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Amazon’s growing air shipments to fly in the face of the climate action plan

LOS ANGELES (Reuters) – Amazon.com Inc. Chief Executive Jeff Bezos has a plan to slash greenhouse gas emissions, the online retailer’s delivery operations.

FILE PHOTO: A wide-body aircraft, adorned with the Amazon Prime logo, has been discharged from Lehigh Valley International Airport in Allentown, Pennsylvania, USA, on 20 December 2016. Photo December 20, 2016. (REUTERS photo/Mark Makela/File Photo

However, it is the company’s use of the aircraft – the most climate-damaging mode of transportation is on the rise, according to data provided to Reuters.

In the Amazon, the Air in the U.S. volume has grown steadily ever since to its 2016 launch, according to a new analysis of the Ministry of Transport of data, the Load of the Facts Consulting https://www.cargofactsconsulting.com a Luxembourg-based consulting firm with a global of employees, and more than four decades of its history.

It was the data from the Air Transport Services Group, Inc. and Atlas Air Worldwide Holdings. Both the supply of aircraft and pilots for Amazon’s Air.

In July, Amazon released the Air and flew to 136 million pounds, of the goods in the United States, according to the data. This was an increase of 29% over the previous year, and 9 million pounds, with short, in December of 2018, when it is the peak holiday shipping season was in full swing.

For an illustration, a quick delivery of fuel greater in the Amazon, flights, click here

Bezos has said that Amazon’s cut off for the use of the aircraft, as it is more of a local store and fill them up with goods that can be delivered to the customers doorsteps in just one day or even one hour.

But for the time being, Amazon’s freight shipments to climb as it speeds up the deliveries to customers are to them, and the pressure rivals like Walmart Inc and Target Corp.

In march, Amazon has begun offering a no-minimum-purchase-of-one-day free shipping to Prime subscribers.

In the final quarter of the year saw the delivery of the charges to rise, and he warned that the holiday quarter would be the cost for a one-day shipping, only to come to a total of $1.5 billion.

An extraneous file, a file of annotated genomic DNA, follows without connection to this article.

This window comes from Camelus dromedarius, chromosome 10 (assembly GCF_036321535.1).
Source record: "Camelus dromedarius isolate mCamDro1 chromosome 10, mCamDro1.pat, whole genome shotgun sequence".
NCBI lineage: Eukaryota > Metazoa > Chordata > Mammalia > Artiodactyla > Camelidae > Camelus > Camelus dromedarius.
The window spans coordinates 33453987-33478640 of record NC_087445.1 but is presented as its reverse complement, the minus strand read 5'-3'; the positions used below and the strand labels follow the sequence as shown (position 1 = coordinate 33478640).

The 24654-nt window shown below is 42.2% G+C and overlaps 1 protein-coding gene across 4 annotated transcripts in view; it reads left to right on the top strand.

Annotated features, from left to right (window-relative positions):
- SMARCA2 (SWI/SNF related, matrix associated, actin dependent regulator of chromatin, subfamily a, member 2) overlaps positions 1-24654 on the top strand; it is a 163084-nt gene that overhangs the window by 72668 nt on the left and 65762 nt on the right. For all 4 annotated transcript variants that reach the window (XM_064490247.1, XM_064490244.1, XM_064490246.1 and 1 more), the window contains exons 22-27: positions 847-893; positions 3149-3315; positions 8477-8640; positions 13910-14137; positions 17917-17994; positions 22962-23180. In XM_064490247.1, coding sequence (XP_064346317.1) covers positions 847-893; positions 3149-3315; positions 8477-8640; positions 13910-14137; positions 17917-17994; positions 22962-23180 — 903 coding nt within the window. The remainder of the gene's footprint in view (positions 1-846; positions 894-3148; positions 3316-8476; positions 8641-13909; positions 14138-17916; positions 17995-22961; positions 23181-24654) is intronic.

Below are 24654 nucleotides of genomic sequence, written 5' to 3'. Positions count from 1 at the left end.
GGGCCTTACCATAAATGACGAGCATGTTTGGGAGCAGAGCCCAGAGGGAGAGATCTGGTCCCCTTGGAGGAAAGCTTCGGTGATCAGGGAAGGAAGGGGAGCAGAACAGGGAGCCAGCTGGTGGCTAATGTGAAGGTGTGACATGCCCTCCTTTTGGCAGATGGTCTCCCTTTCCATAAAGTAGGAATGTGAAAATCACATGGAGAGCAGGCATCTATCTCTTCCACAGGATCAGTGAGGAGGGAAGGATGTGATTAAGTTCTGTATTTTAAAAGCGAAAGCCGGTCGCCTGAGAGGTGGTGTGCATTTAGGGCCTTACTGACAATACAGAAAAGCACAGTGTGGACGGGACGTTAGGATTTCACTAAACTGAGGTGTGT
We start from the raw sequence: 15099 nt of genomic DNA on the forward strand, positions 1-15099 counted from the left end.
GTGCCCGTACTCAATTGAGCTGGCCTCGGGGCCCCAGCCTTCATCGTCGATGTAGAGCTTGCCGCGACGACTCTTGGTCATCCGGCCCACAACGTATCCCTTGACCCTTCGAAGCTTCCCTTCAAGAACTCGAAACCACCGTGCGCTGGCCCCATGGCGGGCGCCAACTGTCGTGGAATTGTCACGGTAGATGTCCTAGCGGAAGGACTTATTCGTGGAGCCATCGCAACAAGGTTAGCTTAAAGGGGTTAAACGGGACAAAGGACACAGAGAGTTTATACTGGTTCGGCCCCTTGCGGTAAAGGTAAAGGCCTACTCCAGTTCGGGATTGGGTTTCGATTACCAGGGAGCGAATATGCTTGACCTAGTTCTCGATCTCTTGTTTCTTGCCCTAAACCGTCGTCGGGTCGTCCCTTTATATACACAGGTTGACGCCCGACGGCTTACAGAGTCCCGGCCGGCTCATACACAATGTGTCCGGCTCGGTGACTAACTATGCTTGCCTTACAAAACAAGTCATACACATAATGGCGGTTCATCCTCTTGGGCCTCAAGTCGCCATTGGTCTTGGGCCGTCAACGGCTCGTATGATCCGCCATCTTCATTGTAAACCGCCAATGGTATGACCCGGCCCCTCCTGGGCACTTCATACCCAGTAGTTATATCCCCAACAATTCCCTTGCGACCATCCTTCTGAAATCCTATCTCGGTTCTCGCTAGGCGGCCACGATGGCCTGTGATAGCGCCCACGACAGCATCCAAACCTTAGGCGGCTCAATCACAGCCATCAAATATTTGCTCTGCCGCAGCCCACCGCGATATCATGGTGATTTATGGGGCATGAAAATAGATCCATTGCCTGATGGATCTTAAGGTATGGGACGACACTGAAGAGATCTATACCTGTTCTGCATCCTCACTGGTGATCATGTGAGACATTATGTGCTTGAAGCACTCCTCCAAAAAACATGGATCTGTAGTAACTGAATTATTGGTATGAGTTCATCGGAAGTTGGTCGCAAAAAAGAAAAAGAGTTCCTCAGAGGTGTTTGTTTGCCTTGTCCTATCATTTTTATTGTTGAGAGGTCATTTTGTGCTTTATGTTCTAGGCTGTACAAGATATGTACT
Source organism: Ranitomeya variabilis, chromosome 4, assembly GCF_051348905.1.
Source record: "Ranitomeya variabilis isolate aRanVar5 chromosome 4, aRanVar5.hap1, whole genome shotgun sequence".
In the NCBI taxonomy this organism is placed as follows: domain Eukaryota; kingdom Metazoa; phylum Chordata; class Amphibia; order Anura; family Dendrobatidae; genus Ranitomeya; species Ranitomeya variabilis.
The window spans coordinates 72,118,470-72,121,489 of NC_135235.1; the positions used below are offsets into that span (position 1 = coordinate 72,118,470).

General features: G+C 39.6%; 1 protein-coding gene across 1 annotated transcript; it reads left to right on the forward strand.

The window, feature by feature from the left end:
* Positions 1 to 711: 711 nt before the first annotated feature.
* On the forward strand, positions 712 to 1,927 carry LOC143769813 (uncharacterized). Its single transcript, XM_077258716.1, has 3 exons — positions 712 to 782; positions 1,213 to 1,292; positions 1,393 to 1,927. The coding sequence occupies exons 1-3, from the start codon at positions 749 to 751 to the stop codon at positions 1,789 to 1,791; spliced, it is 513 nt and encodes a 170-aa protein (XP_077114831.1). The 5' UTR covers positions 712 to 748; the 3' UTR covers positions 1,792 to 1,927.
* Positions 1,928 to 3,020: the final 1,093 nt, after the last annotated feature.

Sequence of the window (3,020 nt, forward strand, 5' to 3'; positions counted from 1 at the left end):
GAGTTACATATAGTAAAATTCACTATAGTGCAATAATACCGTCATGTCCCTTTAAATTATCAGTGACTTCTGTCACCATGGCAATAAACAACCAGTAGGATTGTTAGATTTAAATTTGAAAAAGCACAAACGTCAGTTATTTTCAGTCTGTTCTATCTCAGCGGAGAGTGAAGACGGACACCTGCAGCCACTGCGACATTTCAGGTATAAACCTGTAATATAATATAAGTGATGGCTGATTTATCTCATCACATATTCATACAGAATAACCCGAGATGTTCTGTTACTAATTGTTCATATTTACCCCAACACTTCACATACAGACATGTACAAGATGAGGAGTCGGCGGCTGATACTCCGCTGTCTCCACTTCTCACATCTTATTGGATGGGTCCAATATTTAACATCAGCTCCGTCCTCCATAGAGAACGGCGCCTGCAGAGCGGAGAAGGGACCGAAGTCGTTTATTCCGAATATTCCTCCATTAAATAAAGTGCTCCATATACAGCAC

The Seattle e-retailer, which passes it on to 10 billion packs per year, has declined to say what percentage of the shipments will travel by plane or to give specific examples of how the latest drive in order to shave time off of the standard two-day shipping is affected air transportation.

Last month, Amazon said its CO2 emissions by 2018, was 44.4 million tons, and it is a goal to be net climate neutral by the year 2040.

“We expect that the percentage of the total of the items to the customer, to make use of the air to diminish from one year to the next, such as a substantial increase in same-day shipments,” the Amazon spokesman, Sam Kennedy, said when he was asked about the Cargo Facts’ of the data.

DELIVERY WARS.

A software package has flown on an airplane in the United States, an estimated 6 to 10 times more CO2 emissions than travel by road, and said, Jacques Leonardi, senior research fellow in the transport, logistics and sustainable distribution of the University of Westminster in London.

Amazon, Air lease, with 47 jets and is expected to be 50 at the end of the year. It operates about 110 flights a day, in the United States, and approximately 20 per day in Europe, according to Cargo Facts.

In June, shortly after FedEx Corp said the aircraft would have to stop with the swing packages for the online retailer, Amazon Air announced plans to have 70 aircraft are on lease through 2021.

But on Amazon it says that it is closer to the customers with our expanding network of well-stocked warehouses. The fulfillment centers to support the company’s one-day and same-day delivery services.

In a press release issued on Monday, Amazon said that these options are better for the earth, for there is not a lot of miles, and the journey from the customer’s doorsteps.

Since that time, the windows are so tight, you have to eliminate the possibility of transport by air,” Amazon’s Bezos said, at the end of September. “Even though it might sound silly, the fact of the matter is that shorter delivery times end up being less carbon intensive than the a long time.”

The products of the most of Amazon ‘ s of 158 U.S. distribution facilities, may be transmitted to the 65% of the population in a single day, said Marc Wulfraat, president of supply chain consultancy MWPVL International.

Items such as shoes, jewelry, auto parts, and a niche in the electronics of the 23 centers that span the nation, and it will most likely have to be moved by air for next-day delivery, Wulfraat said.

Amazon also relies on United Parcel Service, Inc., for air cargo shipments. The Atlanta-based delivery company, has a say in that business ever since Amazon began to expand the use of the free one-day delivery this spring, UPS, managers, and analysts.

Domestic next-day air volume at UPS has increased by more than 30% in the second quarter, and was up to almost 24% in the third quarter, driven by the acceleration of e-commerce, shipping speed, and a competitor of FedEx’s break-up with Amazon this year.

“It is all in FedEx,” said Satish Jindel, founder of logistics consulting firm ShipMatrix, noting that the express and deferred air services, sales at UPS, rose to $852 million in the second quarter and third quarter.

Amazon’s business is worth around $900 million, and FedEx prior to the split, Jindel said. Express, with shipping, for about $540 million of that, ” he said.

Reporting by Lisa Baertlein in Los Angeles; Editing by Mark Potter

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